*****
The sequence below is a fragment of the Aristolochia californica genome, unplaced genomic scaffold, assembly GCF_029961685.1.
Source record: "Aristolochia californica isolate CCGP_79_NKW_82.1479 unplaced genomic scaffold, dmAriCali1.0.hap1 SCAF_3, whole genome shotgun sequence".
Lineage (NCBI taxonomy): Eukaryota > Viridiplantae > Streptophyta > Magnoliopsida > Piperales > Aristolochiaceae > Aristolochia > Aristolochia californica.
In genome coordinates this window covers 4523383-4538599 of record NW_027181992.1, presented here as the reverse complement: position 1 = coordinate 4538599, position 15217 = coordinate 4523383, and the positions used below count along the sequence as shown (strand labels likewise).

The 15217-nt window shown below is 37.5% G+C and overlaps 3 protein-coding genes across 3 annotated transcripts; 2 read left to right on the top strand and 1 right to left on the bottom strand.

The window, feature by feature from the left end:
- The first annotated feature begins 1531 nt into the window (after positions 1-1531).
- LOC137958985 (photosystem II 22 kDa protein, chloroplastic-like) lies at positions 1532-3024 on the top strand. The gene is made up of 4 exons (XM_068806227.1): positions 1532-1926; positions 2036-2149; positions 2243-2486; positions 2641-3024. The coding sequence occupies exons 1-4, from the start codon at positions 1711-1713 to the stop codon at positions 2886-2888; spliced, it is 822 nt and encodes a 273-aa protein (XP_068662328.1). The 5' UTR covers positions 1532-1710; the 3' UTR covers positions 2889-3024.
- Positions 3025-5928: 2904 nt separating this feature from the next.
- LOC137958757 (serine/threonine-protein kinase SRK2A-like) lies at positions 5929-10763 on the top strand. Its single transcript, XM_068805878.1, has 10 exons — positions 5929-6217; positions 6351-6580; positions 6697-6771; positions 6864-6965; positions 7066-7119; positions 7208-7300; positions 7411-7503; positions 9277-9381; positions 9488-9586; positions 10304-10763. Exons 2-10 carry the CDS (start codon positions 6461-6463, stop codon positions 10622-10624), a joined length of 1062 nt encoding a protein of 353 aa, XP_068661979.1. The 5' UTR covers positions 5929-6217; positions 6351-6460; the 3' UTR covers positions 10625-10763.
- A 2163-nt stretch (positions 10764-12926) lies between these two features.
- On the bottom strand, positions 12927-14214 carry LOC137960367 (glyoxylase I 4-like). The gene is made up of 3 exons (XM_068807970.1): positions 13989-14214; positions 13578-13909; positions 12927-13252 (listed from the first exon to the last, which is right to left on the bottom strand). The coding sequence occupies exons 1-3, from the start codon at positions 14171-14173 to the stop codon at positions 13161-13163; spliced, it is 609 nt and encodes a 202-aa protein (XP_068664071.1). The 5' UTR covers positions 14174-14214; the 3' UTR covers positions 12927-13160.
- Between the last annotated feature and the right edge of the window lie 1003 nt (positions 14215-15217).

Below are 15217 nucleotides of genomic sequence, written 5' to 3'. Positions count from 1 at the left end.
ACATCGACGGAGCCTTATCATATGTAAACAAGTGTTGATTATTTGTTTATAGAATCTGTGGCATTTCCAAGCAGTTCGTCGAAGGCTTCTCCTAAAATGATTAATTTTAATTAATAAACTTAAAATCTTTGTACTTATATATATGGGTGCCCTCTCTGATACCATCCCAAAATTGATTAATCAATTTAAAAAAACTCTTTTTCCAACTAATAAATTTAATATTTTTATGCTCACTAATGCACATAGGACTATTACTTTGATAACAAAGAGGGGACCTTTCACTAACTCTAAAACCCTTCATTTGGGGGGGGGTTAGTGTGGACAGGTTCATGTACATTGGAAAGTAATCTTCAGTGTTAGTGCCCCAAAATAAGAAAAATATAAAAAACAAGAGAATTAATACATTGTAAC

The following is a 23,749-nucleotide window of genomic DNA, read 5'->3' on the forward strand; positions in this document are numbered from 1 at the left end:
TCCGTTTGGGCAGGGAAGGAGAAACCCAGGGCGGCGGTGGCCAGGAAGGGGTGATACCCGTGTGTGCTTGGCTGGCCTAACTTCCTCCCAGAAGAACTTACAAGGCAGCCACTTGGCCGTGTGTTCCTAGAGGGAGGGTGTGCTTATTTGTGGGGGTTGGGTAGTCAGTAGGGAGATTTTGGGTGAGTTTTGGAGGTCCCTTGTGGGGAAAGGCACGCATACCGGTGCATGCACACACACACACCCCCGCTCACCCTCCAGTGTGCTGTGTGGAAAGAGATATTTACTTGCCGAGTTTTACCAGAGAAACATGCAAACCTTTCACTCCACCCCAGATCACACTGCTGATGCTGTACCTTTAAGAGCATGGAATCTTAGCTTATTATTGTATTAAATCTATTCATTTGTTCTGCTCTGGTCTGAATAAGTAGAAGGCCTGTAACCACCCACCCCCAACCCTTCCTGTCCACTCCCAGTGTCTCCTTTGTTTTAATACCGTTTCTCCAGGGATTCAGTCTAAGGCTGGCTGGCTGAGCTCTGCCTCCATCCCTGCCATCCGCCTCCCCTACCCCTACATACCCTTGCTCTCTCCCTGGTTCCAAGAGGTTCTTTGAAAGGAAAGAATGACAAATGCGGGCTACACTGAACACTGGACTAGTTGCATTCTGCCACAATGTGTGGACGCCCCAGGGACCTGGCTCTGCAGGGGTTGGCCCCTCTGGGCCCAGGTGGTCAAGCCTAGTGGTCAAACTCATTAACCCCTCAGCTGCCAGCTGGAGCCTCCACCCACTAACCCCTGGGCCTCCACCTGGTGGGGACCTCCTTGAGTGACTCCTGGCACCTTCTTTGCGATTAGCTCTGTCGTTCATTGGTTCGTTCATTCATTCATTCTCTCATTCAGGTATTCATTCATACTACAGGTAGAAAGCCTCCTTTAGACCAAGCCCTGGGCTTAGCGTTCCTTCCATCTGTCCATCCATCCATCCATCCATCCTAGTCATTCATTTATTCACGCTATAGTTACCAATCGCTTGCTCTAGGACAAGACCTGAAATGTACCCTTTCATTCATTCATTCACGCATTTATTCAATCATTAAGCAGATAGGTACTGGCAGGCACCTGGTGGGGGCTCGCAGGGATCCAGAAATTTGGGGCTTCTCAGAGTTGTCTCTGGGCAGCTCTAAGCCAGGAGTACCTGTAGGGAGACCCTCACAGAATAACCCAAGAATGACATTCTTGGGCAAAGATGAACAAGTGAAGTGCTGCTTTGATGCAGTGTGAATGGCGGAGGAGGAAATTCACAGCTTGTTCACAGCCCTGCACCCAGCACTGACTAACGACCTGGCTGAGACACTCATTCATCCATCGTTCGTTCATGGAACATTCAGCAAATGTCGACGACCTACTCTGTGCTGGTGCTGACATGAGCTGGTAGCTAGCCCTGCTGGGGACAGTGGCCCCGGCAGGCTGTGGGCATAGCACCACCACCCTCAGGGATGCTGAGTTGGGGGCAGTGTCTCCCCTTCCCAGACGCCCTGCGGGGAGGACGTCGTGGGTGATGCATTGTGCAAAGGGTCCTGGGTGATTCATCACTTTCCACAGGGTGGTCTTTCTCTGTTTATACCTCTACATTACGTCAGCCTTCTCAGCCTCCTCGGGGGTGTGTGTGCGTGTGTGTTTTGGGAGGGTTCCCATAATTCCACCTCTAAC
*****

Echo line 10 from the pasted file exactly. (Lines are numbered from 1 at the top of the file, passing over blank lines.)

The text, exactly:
- LOC137958757 (serine/threonine-protein kinase SRK2A-like) lies at positions 5929-10763 on the top strand. Its single transcript, XM_068805878.1, has 10 exons — positions 5929-6217; positions 6351-6580; positions 6697-6771; positions 6864-6965; positions 7066-7119; positions 7208-7300; positions 7411-7503; positions 9277-9381; positions 9488-9586; positions 10304-10763. Exons 2-10 carry the CDS (start codon positions 6461-6463, stop codon positions 10622-10624), a joined length of 1062 nt encoding a protein of 353 aa, XP_068661979.1. The 5' UTR covers positions 5929-6217; positions 6351-6460; the 3' UTR covers positions 10625-10763.